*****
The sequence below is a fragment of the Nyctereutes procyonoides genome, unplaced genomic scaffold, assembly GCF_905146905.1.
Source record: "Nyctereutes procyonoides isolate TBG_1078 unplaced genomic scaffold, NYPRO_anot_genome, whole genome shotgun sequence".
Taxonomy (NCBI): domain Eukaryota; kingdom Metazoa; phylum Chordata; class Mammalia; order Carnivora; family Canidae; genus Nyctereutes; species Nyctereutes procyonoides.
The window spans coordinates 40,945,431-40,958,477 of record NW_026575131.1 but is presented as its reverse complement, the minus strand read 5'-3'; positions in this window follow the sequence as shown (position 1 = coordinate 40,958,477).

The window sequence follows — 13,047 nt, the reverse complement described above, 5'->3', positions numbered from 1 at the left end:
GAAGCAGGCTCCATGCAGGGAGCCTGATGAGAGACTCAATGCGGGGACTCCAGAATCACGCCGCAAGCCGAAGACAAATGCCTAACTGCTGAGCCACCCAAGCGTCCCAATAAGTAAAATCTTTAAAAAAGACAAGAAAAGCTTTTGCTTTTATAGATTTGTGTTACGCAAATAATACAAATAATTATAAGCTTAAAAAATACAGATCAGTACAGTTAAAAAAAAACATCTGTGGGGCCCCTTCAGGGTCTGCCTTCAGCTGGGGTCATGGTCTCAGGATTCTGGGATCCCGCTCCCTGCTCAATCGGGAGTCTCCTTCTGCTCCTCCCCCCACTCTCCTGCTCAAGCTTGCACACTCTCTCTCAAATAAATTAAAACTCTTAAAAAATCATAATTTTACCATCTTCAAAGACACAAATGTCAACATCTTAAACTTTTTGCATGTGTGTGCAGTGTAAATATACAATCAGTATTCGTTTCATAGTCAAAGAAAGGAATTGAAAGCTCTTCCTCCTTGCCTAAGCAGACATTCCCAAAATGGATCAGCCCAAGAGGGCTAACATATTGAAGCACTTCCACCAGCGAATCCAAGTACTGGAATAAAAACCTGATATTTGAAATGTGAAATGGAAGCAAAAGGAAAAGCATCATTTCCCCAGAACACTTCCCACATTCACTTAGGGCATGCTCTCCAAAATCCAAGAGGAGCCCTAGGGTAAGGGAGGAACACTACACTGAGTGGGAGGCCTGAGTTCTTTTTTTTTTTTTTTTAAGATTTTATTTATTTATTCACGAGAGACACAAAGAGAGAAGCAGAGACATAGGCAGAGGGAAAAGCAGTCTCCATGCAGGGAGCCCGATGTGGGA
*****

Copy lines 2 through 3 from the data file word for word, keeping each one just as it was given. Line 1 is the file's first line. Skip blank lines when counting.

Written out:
Source record: "Nyctereutes procyonoides isolate TBG_1078 unplaced genomic scaffold, NYPRO_anot_genome, whole genome shotgun sequence".
Taxonomy (NCBI): domain Eukaryota; kingdom Metazoa; phylum Chordata; class Mammalia; order Carnivora; family Canidae; genus Nyctereutes; species Nyctereutes procyonoides.